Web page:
At 13:20, ten minutes before the agreed to ending of the bombardment, Deyo, seeing that the mission was not accomplished, signaled VII Corps, "Do you wish more gunfire? Several enemy batteries still active." The Querqueville battery had come to life again and taken Murphy under fire, straddling the destroyer four times in twenty minutes. Tuscaloosa came to her aid, scoring a direct hit bringing flames. With her deck covered with splinters and splashes from near misses, Murphy dodged behind a smoke screen. Ellyson and Gherardi joined in. Quincy fired for half an hour, then Nevada silenced the battery again. Later, as the task force withdrew, the battery opened fire again. More than its endurance, the task force upper decks noted its long day of near-misses. The battery near Gruchy came to life again. HMS Glasgow and Rodman returned fire. The batteries in and around Cherbourg seemed able to fire accurately at any ship within 15,000 yards (14,000 m) Rodman pulled out of range.
Navy men had been assigned to army units as shore party spotters to direct all fire more than 2,000 yards (1,800 m) inland. The infantry support fires could then safely reach along roads far inland, blowing German tanks into "scrap". Pillboxes were "powdered" and gun emplacements "tossed skyhigh". German shore batteries were in turn laying well placed fire, churning the seas with near misses bracketing Deyo's ships.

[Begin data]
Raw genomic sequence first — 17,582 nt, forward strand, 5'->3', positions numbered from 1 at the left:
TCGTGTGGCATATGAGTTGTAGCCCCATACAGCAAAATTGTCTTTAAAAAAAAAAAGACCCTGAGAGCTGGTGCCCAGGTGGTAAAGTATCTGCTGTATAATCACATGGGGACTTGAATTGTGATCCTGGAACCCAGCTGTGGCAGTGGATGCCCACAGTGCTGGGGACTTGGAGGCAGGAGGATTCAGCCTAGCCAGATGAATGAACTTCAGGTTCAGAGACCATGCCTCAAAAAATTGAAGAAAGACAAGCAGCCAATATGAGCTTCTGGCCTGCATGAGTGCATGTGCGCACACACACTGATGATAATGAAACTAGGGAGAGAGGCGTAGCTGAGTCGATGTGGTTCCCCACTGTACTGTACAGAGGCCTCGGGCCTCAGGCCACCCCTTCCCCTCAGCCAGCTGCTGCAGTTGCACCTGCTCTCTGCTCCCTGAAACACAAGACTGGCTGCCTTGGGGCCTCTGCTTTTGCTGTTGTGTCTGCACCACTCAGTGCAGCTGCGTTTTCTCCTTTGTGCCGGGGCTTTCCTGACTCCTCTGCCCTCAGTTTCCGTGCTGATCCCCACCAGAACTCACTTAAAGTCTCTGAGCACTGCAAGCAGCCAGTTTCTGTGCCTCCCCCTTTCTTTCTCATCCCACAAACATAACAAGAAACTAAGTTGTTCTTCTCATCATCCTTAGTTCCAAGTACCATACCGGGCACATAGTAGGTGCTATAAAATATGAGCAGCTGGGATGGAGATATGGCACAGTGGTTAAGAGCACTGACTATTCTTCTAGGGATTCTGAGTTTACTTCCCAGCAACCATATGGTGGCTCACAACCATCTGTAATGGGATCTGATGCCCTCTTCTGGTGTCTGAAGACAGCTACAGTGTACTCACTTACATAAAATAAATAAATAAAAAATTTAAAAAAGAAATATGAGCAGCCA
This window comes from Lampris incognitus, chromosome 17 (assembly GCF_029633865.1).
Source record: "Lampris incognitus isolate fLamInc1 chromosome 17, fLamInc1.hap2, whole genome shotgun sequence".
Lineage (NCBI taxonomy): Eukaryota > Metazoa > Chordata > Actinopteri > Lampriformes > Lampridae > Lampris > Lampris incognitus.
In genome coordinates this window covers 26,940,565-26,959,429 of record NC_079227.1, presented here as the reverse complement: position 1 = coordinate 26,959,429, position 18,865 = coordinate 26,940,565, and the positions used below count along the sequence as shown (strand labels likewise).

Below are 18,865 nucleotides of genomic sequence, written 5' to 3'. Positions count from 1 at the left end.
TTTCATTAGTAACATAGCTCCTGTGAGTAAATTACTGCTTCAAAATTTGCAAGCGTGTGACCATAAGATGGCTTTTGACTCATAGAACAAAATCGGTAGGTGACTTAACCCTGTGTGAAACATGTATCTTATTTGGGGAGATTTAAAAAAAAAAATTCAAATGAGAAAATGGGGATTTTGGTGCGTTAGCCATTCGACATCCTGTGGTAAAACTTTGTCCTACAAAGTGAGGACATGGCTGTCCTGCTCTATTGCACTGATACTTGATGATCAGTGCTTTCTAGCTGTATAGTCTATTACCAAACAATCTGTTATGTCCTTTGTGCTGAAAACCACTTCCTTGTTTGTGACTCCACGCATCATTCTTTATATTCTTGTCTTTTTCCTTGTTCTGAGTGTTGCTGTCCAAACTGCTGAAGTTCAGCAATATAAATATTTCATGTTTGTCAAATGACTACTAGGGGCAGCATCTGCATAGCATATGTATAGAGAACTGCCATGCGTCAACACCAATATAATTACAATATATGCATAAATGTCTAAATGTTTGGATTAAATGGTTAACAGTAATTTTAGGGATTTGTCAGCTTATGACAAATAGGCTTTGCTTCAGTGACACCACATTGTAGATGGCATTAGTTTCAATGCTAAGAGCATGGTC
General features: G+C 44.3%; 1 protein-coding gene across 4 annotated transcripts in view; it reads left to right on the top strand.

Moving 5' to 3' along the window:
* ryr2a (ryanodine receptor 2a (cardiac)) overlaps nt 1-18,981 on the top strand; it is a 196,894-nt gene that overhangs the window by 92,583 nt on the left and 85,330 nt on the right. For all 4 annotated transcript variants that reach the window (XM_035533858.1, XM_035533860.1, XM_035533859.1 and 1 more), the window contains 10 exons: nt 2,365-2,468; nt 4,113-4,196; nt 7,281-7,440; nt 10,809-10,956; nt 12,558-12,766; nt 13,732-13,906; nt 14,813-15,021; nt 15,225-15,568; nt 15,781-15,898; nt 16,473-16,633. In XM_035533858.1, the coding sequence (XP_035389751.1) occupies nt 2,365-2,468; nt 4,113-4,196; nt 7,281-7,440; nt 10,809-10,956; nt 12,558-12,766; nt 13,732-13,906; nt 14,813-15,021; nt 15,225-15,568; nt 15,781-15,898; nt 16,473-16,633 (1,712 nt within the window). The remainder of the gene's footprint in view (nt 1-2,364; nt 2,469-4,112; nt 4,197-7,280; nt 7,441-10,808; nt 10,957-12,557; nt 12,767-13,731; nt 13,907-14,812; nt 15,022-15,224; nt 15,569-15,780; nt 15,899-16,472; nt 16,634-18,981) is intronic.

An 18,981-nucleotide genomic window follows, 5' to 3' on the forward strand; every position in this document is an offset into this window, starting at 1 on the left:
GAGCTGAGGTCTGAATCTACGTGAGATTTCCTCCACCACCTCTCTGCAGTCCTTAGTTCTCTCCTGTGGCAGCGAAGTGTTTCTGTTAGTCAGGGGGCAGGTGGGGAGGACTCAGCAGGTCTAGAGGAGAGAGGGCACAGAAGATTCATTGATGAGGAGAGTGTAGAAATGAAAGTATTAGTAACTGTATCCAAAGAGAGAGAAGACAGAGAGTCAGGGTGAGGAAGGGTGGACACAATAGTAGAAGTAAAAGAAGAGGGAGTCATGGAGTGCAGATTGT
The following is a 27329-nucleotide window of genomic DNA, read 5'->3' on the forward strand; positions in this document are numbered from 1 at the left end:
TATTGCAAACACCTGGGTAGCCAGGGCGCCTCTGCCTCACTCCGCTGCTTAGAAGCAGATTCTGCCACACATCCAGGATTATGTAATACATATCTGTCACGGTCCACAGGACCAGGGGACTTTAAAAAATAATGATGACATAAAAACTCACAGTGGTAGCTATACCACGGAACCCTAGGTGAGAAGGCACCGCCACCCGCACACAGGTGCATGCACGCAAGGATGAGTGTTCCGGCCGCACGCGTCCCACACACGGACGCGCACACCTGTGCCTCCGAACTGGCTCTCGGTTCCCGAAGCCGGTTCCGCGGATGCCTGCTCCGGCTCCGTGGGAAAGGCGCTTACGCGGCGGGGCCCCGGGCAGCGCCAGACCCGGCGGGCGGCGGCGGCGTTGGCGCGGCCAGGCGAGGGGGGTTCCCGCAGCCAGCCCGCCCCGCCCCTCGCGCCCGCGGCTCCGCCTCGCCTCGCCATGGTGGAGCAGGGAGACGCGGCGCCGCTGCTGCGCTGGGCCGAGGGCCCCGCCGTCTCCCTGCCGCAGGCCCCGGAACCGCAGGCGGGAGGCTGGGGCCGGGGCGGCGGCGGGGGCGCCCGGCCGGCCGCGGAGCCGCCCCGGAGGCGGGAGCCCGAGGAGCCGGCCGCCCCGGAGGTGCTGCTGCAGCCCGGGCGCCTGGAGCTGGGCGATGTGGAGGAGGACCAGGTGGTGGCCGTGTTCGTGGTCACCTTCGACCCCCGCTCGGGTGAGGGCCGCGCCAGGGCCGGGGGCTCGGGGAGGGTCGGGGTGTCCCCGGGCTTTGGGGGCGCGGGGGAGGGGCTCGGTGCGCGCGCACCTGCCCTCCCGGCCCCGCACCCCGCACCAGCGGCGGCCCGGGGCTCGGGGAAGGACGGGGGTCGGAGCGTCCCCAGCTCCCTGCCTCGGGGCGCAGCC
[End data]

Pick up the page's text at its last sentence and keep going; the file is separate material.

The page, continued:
In Group 2, making westward to join Group 1, Texas was radically steering to dodge near-misses and straddles when one of the German 280 mm shells struck the hull and lodged alongside a sailor's bunk, but it too was a dud. At 13:35, one of the large caliber guns in Battery Hamburg was knocked out by Texas, and she and Arkansas continued through the afternoon firing at Battery Hamburg and another nearby battery. When they strayed back into the arc of fire, Battery Hamburg's three remaining guns made Texas a target, and a nearby 105 mm battery acquired Arkansas. Both ships maneuvered, the two remaining destroyers made smoke, and all escaped with no damage.